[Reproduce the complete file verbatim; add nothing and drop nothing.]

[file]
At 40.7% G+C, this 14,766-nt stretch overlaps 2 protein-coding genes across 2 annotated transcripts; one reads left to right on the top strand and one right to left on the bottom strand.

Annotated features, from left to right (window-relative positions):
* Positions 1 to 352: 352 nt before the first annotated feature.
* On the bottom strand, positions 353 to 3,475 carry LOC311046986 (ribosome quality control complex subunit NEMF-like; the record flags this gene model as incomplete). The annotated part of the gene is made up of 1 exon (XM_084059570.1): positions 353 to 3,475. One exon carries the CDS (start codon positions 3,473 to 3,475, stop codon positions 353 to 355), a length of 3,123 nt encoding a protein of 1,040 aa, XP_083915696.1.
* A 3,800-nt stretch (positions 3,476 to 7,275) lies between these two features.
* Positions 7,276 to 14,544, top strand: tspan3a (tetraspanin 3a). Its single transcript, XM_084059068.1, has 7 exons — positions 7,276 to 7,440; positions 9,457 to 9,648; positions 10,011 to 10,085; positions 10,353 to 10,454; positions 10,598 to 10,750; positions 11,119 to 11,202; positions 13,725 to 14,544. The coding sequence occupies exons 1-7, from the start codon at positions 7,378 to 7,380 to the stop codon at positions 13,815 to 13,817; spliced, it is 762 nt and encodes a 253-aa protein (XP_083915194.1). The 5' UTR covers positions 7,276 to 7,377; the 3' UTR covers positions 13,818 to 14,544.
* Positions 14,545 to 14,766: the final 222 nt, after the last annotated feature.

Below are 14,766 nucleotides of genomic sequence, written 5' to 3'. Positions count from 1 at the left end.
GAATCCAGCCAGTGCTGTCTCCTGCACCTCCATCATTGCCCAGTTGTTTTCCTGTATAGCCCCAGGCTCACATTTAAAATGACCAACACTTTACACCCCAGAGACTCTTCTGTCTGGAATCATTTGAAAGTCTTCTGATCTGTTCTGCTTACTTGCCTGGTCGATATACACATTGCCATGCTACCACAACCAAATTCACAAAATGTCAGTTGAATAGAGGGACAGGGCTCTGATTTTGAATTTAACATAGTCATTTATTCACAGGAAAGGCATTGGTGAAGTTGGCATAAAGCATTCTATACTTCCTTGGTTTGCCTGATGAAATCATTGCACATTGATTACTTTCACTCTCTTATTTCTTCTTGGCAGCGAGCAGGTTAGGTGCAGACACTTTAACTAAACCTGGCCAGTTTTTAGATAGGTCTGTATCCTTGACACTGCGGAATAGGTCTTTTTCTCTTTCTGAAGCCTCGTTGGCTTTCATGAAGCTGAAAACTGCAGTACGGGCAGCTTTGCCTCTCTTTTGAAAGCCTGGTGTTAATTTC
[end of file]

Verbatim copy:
At 40.7% G+C, this 14,766-nt stretch overlaps 2 protein-coding genes across 2 annotated transcripts; one reads left to right on the top strand and one right to left on the bottom strand.

Annotated features, from left to right (window-relative positions):
* Positions 1 to 352: 352 nt before the first annotated feature.
* On the bottom strand, positions 353 to 3,475 carry LOC311046986 (ribosome quality control complex subunit NEMF-like; the record flags this gene model as incomplete). The annotated part of the gene is made up of 1 exon (XM_084059570.1): positions 353 to 3,475. One exon carries the CDS (start codon positions 3,473 to 3,475, stop codon positions 353 to 355), a length of 3,123 nt encoding a protein of 1,040 aa, XP_083915696.1.
* A 3,800-nt stretch (positions 3,476 to 7,275) lies between these two features.
* Positions 7,276 to 14,544, top strand: tspan3a (tetraspanin 3a). Its single transcript, XM_084059068.1, has 7 exons — positions 7,276 to 7,440; positions 9,457 to 9,648; positions 10,011 to 10,085; positions 10,353 to 10,454; positions 10,598 to 10,750; positions 11,119 to 11,202; positions 13,725 to 14,544. The coding sequence occupies exons 1-7, from the start codon at positions 7,378 to 7,380 to the stop codon at positions 13,815 to 13,817; spliced, it is 762 nt and encodes a 253-aa protein (XP_083915194.1). The 5' UTR covers positions 7,276 to 7,377; the 3' UTR covers positions 13,818 to 14,544.
* Positions 14,545 to 14,766: the final 222 nt, after the last annotated feature.

Below are 14,766 nucleotides of genomic sequence, written 5' to 3'. Positions count from 1 at the left end.
GAATCCAGCCAGTGCTGTCTCCTGCACCTCCATCATTGCCCAGTTGTTTTCCTGTATAGCCCCAGGCTCACATTTAAAATGACCAACACTTTACACCCCAGAGACTCTTCTGTCTGGAATCATTTGAAAGTCTTCTGATCTGTTCTGCTTACTTGCCTGGTCGATATACACATTGCCATGCTACCACAACCAAATTCACAAAATGTCAGTTGAATAGAGGGACAGGGCTCTGATTTTGAATTTAACATAGTCATTTATTCACAGGAAAGGCATTGGTGAAGTTGGCATAAAGCATTCTATACTTCCTTGGTTTGCCTGATGAAATCATTGCACATTGATTACTTTCACTCTCTTATTTCTTCTTGGCAGCGAGCAGGTTAGGTGCAGACACTTTAACTAAACCTGGCCAGTTTTTAGATAGGTCTGTATCCTTGACACTGCGGAATAGGTCTTTTTCTCTTTCTGAAGCCTCGTTGGCTTTCATGAAGCTGAAAACTGCAGTACGGGCAGCTTTGCCTCTCTTTTGAAAGCCTGGTGTTAATTTC